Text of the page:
Of course, Swedenborg, who died in 1772, wasn’t the last word in the rise of mystic scientism. Joseph Smith, who founded Mormonism about fifty years after Swedenborg’s death, incorporated belief in the existence of many worlds in the doctrines of the Church of Latter Day Saints. Smith taught that God was flesh and blood, formerly a mortal man who’d earned godhood and, apparently, the right to create multiple earths.

Book of Moses Chapter One-Joseph Smith

29 And [Moses] beheld many lands; and each land was called earth, and there were inhabitants on the face thereof.

30 And it came to pass that Moses called upon God, saying: Tell me, I pray thee, why these things are so, and by what thou madest them?

31 And behold, the glory of the Lord was upon Moses, so that Moses stood in the presence of God, and talked with him face to face. And the Lord God said unto Moses: For mine own purpose have I made these things. Here is wisdom and it remaineth in me.

32 And by the word of my power, have I created them, which is mine Only Begotten Son, who is full of grace and truth.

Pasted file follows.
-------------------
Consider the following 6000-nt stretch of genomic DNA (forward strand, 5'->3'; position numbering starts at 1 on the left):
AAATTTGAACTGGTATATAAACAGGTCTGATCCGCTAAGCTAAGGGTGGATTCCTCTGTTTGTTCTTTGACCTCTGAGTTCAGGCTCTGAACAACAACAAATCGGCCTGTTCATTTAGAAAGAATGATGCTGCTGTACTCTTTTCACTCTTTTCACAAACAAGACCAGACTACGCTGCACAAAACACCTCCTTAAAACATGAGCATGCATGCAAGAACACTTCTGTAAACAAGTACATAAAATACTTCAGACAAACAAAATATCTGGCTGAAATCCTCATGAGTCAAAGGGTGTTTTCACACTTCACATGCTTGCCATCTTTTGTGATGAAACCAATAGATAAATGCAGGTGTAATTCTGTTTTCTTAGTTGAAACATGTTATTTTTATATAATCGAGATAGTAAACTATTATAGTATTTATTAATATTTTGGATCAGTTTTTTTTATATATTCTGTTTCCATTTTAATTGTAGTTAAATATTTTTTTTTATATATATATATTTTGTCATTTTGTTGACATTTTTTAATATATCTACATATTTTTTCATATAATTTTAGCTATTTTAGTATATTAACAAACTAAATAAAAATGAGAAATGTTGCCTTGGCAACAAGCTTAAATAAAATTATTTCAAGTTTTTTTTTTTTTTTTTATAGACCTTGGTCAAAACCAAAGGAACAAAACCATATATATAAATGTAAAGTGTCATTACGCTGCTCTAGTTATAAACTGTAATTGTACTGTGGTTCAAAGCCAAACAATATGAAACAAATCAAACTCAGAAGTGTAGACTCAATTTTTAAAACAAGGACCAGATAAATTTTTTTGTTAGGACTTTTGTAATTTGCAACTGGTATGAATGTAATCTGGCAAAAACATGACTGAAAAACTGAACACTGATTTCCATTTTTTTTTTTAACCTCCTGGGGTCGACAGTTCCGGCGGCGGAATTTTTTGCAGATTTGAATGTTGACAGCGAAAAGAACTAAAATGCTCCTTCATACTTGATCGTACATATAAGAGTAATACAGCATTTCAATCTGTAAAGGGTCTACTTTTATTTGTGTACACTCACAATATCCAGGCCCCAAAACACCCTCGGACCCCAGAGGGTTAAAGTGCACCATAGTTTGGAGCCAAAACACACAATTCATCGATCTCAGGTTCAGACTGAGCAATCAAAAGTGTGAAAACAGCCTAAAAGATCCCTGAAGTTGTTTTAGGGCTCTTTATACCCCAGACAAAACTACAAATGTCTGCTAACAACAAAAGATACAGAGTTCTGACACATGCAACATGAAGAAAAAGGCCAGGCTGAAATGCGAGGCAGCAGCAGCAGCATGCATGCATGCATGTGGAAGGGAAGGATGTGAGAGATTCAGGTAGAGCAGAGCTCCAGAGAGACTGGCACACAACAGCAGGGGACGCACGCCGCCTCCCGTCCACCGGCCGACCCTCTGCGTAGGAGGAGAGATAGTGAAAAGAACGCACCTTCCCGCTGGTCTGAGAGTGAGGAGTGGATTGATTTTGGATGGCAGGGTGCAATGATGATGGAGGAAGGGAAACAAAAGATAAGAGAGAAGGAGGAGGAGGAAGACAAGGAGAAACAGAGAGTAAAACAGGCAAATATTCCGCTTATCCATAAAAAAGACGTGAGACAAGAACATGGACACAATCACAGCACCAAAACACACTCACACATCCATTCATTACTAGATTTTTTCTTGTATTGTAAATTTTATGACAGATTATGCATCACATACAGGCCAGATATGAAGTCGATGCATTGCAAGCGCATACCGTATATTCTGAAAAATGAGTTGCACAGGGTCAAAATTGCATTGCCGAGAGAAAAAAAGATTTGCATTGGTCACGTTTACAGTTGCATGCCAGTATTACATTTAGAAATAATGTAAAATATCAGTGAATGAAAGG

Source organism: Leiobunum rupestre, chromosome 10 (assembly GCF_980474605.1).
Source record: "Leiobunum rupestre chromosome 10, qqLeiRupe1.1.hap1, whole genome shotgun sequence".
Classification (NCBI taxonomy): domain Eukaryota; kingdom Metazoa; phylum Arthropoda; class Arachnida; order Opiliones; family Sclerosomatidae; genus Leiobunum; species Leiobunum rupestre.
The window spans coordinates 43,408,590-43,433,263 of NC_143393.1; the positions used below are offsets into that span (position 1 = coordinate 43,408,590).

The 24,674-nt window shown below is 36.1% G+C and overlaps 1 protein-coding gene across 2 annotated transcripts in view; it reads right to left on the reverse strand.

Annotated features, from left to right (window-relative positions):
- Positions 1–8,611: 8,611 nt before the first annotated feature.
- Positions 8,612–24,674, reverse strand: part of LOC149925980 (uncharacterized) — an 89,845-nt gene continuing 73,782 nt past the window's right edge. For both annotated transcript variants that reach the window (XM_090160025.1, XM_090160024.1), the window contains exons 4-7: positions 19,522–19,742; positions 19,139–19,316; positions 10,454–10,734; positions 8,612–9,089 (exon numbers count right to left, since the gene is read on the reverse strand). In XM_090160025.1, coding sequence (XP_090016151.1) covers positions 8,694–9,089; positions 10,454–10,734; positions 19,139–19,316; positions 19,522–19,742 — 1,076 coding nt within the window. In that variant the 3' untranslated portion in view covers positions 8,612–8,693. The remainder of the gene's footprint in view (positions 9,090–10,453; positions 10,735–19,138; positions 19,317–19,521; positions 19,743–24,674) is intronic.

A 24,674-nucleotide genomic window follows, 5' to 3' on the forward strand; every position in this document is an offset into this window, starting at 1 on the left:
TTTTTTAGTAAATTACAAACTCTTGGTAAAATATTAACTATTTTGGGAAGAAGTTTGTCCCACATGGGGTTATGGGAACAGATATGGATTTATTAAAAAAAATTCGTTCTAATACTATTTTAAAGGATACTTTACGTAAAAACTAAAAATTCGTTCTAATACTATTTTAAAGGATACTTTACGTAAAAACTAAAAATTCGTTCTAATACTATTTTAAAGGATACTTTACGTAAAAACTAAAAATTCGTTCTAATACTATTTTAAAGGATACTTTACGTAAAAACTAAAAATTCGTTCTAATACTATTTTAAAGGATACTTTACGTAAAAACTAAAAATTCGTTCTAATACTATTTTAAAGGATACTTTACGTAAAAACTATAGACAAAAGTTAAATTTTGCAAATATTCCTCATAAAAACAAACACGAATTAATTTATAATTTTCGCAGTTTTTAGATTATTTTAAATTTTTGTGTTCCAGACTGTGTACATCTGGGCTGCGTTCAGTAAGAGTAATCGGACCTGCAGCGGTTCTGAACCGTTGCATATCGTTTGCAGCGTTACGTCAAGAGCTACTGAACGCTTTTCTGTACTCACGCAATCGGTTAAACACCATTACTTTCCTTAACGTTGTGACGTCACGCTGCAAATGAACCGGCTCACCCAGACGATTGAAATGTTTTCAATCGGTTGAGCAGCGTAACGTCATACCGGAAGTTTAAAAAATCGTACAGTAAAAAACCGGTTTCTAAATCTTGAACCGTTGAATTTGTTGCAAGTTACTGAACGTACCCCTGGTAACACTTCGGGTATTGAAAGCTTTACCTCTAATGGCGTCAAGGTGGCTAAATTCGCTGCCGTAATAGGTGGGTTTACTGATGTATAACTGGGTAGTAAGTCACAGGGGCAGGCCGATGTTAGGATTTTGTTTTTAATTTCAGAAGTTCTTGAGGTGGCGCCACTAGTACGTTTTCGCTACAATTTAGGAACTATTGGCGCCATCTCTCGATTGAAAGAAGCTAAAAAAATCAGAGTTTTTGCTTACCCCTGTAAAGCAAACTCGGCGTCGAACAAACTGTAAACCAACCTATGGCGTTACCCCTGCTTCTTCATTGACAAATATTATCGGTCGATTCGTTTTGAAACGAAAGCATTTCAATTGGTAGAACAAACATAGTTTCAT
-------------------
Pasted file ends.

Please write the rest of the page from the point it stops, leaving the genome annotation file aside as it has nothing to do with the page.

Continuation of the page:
33 And worlds without number have I created; and I also created them for mine own purpose; and by the Son I created them, which is mine Only Begotten.

34 And the first man of all men have I called Adam, which is many.

Mormonism was just one among the waves of new spiritual movements that washed across the United States in the 19th century. Beginning with the Second Great Awakening in the 1790s, a reaction to the rationalism and deism of the Enlightenment, a series of revivals, cults, and camp meetings followed European settlers westward as the country grew and prospered. The raw, unspoiled nature of the frontier contributed to a desire to restore Christianity to a purer form, free from the formality and hierarchy of the churches of Europe.

The Second Great Awakening, which swelled the numbers of Baptists and Methodists especially, peaked by the middle of the 19th century, but other spiritual movements followed close behind. And here’s where the Venn diagram begins to overlap ancient cults of the dead and a modern “scientific” worldview.